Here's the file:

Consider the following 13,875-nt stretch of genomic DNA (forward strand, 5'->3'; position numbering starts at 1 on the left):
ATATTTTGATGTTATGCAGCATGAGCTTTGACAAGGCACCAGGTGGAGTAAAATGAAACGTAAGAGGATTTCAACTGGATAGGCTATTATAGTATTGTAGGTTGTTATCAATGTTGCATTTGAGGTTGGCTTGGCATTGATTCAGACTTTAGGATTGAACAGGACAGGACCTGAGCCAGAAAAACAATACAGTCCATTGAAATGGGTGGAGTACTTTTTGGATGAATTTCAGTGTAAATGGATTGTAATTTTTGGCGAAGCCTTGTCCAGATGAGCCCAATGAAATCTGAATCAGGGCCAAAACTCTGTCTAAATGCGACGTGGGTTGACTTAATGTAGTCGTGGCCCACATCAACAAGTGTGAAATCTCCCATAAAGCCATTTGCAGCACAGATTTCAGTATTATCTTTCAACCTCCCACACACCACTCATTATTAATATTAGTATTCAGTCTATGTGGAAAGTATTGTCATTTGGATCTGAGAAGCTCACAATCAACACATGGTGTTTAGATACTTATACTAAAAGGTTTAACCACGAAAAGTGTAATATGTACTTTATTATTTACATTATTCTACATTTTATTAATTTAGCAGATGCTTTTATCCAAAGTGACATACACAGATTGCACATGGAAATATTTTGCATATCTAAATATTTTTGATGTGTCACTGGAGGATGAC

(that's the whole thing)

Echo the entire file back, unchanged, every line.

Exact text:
Consider the following 13,875-nt stretch of genomic DNA (forward strand, 5'->3'; position numbering starts at 1 on the left):
ATATTTTGATGTTATGCAGCATGAGCTTTGACAAGGCACCAGGTGGAGTAAAATGAAACGTAAGAGGATTTCAACTGGATAGGCTATTATAGTATTGTAGGTTGTTATCAATGTTGCATTTGAGGTTGGCTTGGCATTGATTCAGACTTTAGGATTGAACAGGACAGGACCTGAGCCAGAAAAACAATACAGTCCATTGAAATGGGTGGAGTACTTTTTGGATGAATTTCAGTGTAAATGGATTGTAATTTTTGGCGAAGCCTTGTCCAGATGAGCCCAATGAAATCTGAATCAGGGCCAAAACTCTGTCTAAATGCGACGTGGGTTGACTTAATGTAGTCGTGGCCCACATCAACAAGTGTGAAATCTCCCATAAAGCCATTTGCAGCACAGATTTCAGTATTATCTTTCAACCTCCCACACACCACTCATTATTAATATTAGTATTCAGTCTATGTGGAAAGTATTGTCATTTGGATCTGAGAAGCTCACAATCAACACATGGTGTTTAGATACTTATACTAAAAGGTTTAACCACGAAAAGTGTAATATGTACTTTATTATTTACATTATTCTACATTTTATTAATTTAGCAGATGCTTTTATCCAAAGTGACATACACAGATTGCACATGGAAATATTTTGCATATCTAAATATTTTTGATGTGTCACTGGAGGATGAC